May Novel Writing Plan Prt. 2

It’s almost May! Time for things to grow. Time for me to start another writing plan!

This past semester’s been a heck of a ride. Some good things: I did several poetry readings at LIterati, at University of Illinois Chicago, at AWP, and the Hannan House in Detroit. I also put together a panel at AWP entitled “Who Are We in the Creative Writing Classroom?: Interventions in the Craft vs. Context Fight,” and was really inspired by the discussion. I hope to have the panel grow into a longer project soon. My first poetry book, Autoplay, got some good reviews. Here at American Microreviews, at Best American Poetry (yay!), and coming out in the next print issue of Zone 3.

I went to NIA once a week at the fabulous Ann Arbor Yoga Studio. I’m trying to get at least 30 minutes of yoga or meditation/day (I often screw this up, but life is a daily practice, right?) thanks to this amazing yoga streaming website I found.

My son continually amazes me. He’s now a brown belt in taekwondo, has mad math skills that he certainly didn’t inherit from me,  wants to be a video game designer, and just performed in an aftercare musical play as Jack in the Beanstalk. He’s been taking electric guitar lessons through the Ann Arbor Music Center, which is a pretty brilliant place to learn music. Rather than starting kids off with drills and scales, they taught him how to play a simple version of Jesu Joy of Man’s Desiring the first night! Something I love about life and teaching writing is how much we already understand and can do if we are given the right opportunities and guidance.

The bad news, mostly, is that though many students enjoy my courses and often tell me they’re transformational, that despite the fact that I have many students now who have begun to graduate and do great things and come back and want to visit with me, talk, and share their significant work, the administration doesn’t agree with my teaching practice. It’s disappointing, really, given that I am teaching my students the same skills they want me to teach, but in a much more holistic way that privileges the real writing moment and genre over transferrable skill sets. Critical analysis–yes. Academic argumentation–yes. But I embed these skills into a larger writing practice based on scientific method. My teaching is a recursive practice where students have opportunities to carefully observe, to ask questions, and to do genuine research and analysis to answer those questions. I have seen this practice help students in their other courses and in their life. It profoundly disappoints me when boxes, grids, and boundaries unnecessarily limit what a student may learn at a given time. I’m thinking back to an article from the Chronicle of Higher Education that talks about how profound the teaching of writing would be if we approached it like yoga teachers. Rather than stopping the student from doing, for instance, a vinyasa flow, the teacher outlines the practice, allows the student to move through it, and makes a few carefully selected corrections that best help the student move to a new level. At that new level, the student still moves through vinyasa, and the teacher makes more carefully selected corrections to deepen the process.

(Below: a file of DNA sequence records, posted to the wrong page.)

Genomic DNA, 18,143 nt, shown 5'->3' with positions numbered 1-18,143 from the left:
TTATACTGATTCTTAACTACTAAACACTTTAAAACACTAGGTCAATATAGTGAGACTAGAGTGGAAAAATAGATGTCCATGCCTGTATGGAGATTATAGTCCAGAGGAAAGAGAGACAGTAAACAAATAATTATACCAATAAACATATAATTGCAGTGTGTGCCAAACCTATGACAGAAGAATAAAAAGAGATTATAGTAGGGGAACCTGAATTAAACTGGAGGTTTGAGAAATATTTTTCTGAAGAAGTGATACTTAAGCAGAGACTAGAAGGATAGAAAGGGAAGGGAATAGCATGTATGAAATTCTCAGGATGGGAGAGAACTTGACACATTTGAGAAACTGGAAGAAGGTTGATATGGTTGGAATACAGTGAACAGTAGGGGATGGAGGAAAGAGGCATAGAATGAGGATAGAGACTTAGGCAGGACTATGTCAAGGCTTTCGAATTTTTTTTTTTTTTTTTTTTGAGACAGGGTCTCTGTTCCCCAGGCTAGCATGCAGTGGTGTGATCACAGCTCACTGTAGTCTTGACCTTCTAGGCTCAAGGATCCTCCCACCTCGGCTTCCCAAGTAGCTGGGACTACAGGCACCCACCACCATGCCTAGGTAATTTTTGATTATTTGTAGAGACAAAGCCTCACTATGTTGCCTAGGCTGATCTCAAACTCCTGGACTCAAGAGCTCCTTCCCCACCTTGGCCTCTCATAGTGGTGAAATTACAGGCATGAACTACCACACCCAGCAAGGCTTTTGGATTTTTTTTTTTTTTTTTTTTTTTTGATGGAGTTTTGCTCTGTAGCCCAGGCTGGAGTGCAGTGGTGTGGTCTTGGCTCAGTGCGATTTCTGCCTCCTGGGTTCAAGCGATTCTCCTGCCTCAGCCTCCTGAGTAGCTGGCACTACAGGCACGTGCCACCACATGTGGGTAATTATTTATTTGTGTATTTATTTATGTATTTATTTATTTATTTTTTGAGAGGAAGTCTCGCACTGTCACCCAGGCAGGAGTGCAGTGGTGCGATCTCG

I guess the purpose of this blog entry is to take stock, to hold things in acknowledgement so I can also figure out how to put them down. Sometimes I fantasize what it would be like if I didn’t have to carry sole responsibility for parenting, teaching, writing, and fulfillment. Then I remind myself that my son, my students, my writing ideas, and my magnolia tree have lives of their own.

To May. To holding. To putting down. To 25,000 words over the twenty days Ambrose is in school. That works out to 1,250/working day. This is my first time going back to the novel since August. I’m at  35,800 words, so roughly the halfway point. For the past few days I have been drawing on the scientific method to try and figure out what it is I want to observe as I come back to this novel, what larger question it poses, and what needs to happen for me to explore that question. I don’t have it quite yet, but just a few days ago, one of my writing partners, Jennifer Solheim, sent me this as madcap inspiration:

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My first book of poetry– What Changes and What Stays the Same

Happy End of 2014! We’re all getting notices from WordPress, facebook, and twitter about what we’ve done this year, and the notices have provided me with a good reminder to make my own meaning that’s not curated by an algorithm.

10687252_10153350688483502_1711150883098955763_oIn November, MG Press published Autoplay, my first book of poetry. It was amazing to see this book in print, especially to see the kickass cover that Jeff Pfaller designed and to have some beers with the inestimable editor Robert James Russell, and to celebrate my book launch at Ann Arbor’s fabulous independent bookstore Literati. Other amazing things: poets I highly admire devoted their time and thought to writing awesome blurbs. Thanks to  Marianne Boruch, Keith Taylor, Sean Thomas Dougherty, Christine Butterworth-McDermott, Alex Lemon, Matthew Olzmann, Nate Pritts, and Mary Biddinger for their generous and smart words. Some reviews are coming out, and I’m looking forward to reading them as well. It is a surreal experience to hold your own book, to read from it, and feel it so clearly separated from you.